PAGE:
I regularly meet people with cameras out on a walk who simply enjoy taking snaps. It has now become a part of their kit. They take photographs as memories. Nothing more. Once in a while they will take a cracker and want to replicate their new found skills. There are those who become fixated and will travel and climb to great places and heights in order to achieve 'the shot.' I am lucky in that I do this as job and regularly am asked to talk to camera clubs and societies. they deliver a great way to further your photography and they also provide competitions for their members. It helps develop them (no pun intended) and they enjoy the challenges that they bring. 

When out and about, I have never consciously thought about taking photos that will win competitions. Unless on a commission, I take everything for me. I have only entered a few and had a modicum of success but my advice is simple. Unless on a directive, just shoot for you. Do what is needed to help you develop and submit your best for 'the comp' if that is what is needed. Irrespective, I always tell folk 'if thats what you liked when you took it thats great.' Dont worry if someone else has taken that shot from that position before. It is yours.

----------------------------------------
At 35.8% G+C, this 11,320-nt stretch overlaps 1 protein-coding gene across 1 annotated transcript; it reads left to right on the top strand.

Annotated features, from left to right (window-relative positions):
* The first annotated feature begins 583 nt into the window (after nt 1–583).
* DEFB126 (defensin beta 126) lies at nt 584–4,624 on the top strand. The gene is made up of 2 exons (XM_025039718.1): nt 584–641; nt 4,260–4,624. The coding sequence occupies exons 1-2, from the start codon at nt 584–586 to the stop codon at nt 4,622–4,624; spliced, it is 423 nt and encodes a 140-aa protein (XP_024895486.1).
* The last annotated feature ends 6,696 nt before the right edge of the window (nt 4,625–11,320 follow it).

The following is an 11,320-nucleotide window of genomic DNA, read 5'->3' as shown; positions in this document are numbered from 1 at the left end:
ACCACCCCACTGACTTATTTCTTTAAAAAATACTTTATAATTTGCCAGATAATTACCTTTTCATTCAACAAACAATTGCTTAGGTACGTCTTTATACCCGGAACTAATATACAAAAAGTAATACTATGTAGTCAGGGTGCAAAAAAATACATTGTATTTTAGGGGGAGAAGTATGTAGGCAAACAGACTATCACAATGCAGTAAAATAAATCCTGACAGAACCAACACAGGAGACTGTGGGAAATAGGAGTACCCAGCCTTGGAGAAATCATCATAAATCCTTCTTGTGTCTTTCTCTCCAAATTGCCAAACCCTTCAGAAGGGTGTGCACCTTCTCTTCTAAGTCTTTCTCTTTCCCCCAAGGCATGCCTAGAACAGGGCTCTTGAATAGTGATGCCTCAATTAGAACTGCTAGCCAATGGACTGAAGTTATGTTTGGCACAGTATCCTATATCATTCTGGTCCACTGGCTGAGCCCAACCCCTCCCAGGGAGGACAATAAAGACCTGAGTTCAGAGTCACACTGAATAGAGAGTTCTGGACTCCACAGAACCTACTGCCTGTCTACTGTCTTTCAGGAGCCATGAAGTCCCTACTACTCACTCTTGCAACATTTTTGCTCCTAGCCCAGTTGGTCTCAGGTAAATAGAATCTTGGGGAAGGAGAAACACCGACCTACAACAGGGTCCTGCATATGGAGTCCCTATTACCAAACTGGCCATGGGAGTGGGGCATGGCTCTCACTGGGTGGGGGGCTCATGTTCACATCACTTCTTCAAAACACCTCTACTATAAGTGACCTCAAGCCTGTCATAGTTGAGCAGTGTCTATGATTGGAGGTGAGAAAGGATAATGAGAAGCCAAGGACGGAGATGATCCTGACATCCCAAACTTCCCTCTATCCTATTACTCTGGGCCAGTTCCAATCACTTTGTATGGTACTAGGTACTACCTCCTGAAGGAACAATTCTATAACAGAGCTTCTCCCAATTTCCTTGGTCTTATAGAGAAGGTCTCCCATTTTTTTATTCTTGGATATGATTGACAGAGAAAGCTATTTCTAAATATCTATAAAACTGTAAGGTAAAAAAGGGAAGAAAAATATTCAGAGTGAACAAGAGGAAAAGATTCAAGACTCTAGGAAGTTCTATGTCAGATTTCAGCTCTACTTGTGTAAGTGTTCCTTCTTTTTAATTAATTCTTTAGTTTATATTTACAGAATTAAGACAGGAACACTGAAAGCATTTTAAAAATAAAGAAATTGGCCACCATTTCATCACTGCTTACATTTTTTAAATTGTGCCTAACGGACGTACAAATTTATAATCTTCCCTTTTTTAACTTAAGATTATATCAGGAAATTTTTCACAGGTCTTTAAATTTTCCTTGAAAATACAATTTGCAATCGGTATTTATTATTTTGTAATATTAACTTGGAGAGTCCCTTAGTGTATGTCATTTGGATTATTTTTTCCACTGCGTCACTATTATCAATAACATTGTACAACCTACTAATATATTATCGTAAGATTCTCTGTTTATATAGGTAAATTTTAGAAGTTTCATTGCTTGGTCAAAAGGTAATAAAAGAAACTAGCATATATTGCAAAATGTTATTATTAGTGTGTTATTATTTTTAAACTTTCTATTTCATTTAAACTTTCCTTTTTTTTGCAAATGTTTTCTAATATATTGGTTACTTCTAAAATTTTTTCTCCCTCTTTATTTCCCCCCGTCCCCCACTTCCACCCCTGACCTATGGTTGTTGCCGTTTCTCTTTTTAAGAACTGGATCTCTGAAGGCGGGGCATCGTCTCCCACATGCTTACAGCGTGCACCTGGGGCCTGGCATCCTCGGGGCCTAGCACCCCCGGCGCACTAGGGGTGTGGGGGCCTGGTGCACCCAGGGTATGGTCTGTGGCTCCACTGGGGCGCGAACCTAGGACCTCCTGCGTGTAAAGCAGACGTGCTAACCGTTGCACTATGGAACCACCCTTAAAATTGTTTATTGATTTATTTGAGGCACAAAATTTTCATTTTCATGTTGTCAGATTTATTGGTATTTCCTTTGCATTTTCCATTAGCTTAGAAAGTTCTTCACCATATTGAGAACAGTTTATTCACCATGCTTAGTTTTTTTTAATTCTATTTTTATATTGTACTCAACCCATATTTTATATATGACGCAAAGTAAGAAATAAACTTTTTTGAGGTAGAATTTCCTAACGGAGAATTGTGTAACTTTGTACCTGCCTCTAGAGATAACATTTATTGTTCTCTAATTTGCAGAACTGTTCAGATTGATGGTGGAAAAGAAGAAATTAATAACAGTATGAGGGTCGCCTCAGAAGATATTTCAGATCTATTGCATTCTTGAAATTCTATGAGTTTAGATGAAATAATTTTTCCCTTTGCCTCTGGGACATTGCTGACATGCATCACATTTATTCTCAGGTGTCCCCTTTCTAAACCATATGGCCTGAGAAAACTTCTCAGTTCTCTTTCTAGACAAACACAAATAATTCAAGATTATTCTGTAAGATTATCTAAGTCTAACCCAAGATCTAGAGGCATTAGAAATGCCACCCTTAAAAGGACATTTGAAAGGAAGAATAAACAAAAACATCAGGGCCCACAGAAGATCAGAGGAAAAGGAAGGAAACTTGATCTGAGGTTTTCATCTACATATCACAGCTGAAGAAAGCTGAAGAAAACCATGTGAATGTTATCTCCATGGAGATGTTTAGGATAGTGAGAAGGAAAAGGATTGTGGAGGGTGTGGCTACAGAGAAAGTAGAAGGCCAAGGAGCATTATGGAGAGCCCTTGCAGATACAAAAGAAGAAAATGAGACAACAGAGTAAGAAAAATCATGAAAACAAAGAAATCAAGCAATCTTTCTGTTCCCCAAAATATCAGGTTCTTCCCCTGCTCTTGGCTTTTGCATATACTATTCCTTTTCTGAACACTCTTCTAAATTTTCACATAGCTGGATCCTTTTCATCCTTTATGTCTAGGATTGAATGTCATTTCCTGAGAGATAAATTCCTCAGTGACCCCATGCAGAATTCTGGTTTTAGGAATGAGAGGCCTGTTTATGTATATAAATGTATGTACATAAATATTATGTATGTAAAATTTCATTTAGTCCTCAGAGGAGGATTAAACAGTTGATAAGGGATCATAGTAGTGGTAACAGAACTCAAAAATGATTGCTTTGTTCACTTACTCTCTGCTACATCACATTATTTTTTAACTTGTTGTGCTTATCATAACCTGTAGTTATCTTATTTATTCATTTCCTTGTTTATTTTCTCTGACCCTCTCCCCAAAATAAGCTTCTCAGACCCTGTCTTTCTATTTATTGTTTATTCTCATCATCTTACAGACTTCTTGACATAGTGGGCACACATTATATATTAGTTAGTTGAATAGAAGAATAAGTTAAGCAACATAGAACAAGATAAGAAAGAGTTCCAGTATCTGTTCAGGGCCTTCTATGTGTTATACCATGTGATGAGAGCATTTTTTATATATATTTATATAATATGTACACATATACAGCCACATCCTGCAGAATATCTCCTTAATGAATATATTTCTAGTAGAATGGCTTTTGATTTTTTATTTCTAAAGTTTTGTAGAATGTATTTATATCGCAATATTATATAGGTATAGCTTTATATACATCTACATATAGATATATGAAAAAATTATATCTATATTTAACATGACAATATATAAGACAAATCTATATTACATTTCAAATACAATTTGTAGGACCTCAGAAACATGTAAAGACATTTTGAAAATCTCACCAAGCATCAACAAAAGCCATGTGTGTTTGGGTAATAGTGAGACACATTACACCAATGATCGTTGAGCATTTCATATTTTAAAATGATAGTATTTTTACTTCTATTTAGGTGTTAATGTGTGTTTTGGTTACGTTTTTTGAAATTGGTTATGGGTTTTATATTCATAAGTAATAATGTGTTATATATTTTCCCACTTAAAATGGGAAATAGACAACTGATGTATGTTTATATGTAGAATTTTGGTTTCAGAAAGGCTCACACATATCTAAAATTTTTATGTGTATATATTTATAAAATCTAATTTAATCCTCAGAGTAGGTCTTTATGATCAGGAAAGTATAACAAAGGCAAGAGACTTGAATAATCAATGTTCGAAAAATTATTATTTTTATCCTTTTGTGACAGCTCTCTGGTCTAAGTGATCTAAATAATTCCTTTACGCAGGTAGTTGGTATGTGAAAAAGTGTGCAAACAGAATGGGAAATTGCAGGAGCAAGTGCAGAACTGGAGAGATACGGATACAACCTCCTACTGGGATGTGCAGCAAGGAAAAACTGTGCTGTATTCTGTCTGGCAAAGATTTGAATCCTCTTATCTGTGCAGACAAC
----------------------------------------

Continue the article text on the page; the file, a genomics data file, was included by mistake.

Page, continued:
Own what you do.

Me? If I am pleased then thats all the matters. If other people like it then that is a great honour but it is my pleasure that is paramount. Thats why I take photographs in the first place. They help document me, my life not just as a pro but as a person. They reflect me whether thats on the fells, abroad or shooting to order. I have always approached my work in a simplistic way. If I am moved by the view then I photograph it. If I am walking around on holiday and something pops up in front of me then I take the snap. I enjoy being faithful to the scene and regularly ask people who attend my workshops, "is what you seeing in camera what you are looking at now?"